TORONTO - Children who aren't reading well by the end of Grade 3 are at risk of dropping out or failing to graduate, warns a new report released as kids across the country get back to their school routines.

But just because youngsters are attending classes, it doesn't necessarily mean they're mastering those all-important reading and writing skills in an expected time frame.

At least 30 per cent of students don't have sufficient reading or writing abilities by the end of Grade 6, says the report by the Canadian Education Statistics Council.

The report notes that about five million students are returning to school, but if nothing changes, at least one million won't graduate.

"A large number of students who are failing to complete high school are failing to complete because they haven't picked up a golden ticket along the way," says principal investigator Julia O'Sullivan, dean of education at the University of Western Ontario in London, Ont.

"And the golden ticket, as far as I'm concerned, is the ability to read and write well enough to support success in school."

The council is a partnership between the Council of Ministers of Education, Canada, and Statistics Canada. For the report on key factors to support literacy success in the school-aged population, O'Sullivan reviewed literature from around the world.

One of the problems, she argues, is that the emphasis on teaching reading and writing in Canadian schools begins to fade after about Grade 4.

"By the time you get to junior high, it's not there at all. And so junior-high teachers expect that students are coming to them able to read and write well enough to learn from textbooks and to write what they know and think. And that's an expectation that we really have to change."

So, too, does training for aspiring educators who will be imparting reading and writing skills in the classroom.

The report says the International Reading Association recommends that primary teachers have 280 hours of instruction in reading and how to teach it.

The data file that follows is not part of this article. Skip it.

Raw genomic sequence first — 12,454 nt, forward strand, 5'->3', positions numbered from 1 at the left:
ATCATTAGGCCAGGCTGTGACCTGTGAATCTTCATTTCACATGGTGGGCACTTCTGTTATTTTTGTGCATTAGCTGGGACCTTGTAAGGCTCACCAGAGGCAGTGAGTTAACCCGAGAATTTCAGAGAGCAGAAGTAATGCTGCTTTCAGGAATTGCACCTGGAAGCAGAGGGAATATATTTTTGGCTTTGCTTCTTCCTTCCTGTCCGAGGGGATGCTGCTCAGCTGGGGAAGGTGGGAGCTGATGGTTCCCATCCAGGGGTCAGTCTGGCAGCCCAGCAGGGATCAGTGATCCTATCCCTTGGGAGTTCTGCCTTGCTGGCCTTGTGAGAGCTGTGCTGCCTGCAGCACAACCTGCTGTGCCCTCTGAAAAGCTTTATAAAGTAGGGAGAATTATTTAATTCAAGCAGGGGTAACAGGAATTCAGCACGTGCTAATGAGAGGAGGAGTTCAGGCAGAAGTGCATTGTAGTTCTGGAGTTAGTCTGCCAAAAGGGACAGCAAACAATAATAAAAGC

But it notes that many Canadian teacher education programs fall substantially short of that goal, and many elementary teachers report feeling inadequately prepared when they begin to teach reading - especially if the students are struggling.

"The average amount of time dedicated to teacher education programs to preparing teachers to teach reading is between 24 and 36 hours, and it simply won't do," O'Sullivan said in an interview Friday.

At Western, she said her faculty has increased the amount of time in the program threefold, and "we're going to do more."

"Every graduate of a faculty of education should go on and be able to teach reading from the first day on the job," she said.

"And then they should have the supports from the school and the board throughout their career to help them build on their expertise."

Melody Paruboczy, executive director of the Movement for Canadian Literacy, says approximately 46 per cent of adults in Canada aged 16 to 65 don't have literacy skills at the level needed to function fully in our information-based society.

"If we could improve the literacy of the children within the school system, that would certainly go a long way towards helping us deal with the literacy issues in the adult population."

Paruboczy says the causes behind people falling behind in their reading and writing are varied, and can range from learning disabilities to improper support, issues at home, and even hunger, which can hamper ability to concentrate.

O'Sullivan said the graduation rate in many European countries is much higher than in Canada, where it hovers around 77 per cent.

In Denmark, she said it's 96 per cent, while it's 91 per cent in Finland and 92 per cent in Poland.

"If I was in charge of education in Canada, I would say any student who enters Grade 7 without sufficient reading and writing proficiency for school success, for those students, everything stops, and we teach them to read. Everything stops. Otherwise, what's the point of it?"

Paruboczy says one of her group's committee members who gained literacy skills as an adult recounted how she would put her hand up and head to the washroom every time she expected she'd be called upon to read aloud in class as a child.

But once, the teacher asked her to read after her return, and she told the story from memory.

"And although the kids were kind of teasing her and saying, 'That's not how the story goes, that's not what it says,' the teacher quite nicely said, 'OK, thank you very much,' and moved on to the next child," Paruboczy said.

"There was nothing done for her at that time to help her improve her literacy skills."

Various organizations are supporting International Literacy Day next Tuesday, and urging people to read a book, newspaper, magazine or online articles, learn a new recipe, add to a blog or sign up for a community course.

And parents, added Paruboczy, should read to their children.